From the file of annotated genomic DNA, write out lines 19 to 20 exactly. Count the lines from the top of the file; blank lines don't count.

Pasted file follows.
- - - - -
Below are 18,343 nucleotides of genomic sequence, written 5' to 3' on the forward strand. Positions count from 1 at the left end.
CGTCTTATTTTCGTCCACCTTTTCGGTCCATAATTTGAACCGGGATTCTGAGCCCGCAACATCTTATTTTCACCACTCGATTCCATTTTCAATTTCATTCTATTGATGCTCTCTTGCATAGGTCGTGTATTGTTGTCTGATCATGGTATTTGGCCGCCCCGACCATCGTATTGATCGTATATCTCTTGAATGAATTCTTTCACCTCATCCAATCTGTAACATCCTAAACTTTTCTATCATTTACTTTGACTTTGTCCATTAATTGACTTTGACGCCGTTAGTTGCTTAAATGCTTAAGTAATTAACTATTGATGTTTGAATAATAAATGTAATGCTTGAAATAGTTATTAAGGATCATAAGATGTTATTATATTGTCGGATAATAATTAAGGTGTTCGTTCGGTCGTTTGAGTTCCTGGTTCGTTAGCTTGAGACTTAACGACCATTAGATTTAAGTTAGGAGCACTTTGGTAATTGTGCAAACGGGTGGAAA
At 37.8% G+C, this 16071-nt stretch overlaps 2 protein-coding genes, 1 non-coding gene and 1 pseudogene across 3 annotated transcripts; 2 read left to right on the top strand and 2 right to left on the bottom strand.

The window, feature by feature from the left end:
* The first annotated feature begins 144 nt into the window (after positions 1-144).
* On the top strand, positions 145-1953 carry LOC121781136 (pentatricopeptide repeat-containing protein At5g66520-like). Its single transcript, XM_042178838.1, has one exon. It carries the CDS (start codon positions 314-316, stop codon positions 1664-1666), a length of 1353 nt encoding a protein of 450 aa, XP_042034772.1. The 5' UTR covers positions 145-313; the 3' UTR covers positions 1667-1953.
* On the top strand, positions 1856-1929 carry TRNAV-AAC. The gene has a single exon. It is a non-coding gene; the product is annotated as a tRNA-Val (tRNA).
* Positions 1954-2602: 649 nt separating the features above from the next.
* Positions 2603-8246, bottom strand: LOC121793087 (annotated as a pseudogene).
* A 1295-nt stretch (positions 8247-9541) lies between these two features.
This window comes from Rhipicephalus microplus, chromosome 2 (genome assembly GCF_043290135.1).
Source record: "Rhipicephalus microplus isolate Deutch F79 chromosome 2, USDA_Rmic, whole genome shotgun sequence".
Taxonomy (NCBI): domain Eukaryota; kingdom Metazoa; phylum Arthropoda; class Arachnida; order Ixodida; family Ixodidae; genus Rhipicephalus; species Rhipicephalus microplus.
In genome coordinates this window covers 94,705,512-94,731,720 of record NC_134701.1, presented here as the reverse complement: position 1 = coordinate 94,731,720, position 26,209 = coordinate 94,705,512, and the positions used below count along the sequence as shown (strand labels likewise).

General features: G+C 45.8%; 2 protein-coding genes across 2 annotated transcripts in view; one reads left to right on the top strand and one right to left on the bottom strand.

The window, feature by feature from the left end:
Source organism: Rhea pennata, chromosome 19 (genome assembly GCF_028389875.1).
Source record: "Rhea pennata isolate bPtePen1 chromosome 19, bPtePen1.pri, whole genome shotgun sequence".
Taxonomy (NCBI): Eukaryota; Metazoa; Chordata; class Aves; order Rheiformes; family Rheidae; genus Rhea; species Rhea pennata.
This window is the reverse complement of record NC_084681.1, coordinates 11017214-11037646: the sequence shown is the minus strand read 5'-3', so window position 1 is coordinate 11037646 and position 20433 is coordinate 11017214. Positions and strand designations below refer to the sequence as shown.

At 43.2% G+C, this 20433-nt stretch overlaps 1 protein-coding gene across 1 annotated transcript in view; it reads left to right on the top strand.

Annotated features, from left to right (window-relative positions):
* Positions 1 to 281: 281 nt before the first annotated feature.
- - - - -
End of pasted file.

Taxonomy (NCBI): Eukaryota; Metazoa; Chordata; class Aves; order Rheiformes; family Rheidae; genus Rhea; species Rhea pennata.
This window is the reverse complement of record NC_084681.1, coordinates 11017214-11037646: the sequence shown is the minus strand read 5'-3', so window position 1 is coordinate 11037646 and position 20433 is coordinate 11017214. Positions and strand designations below refer to the sequence as shown.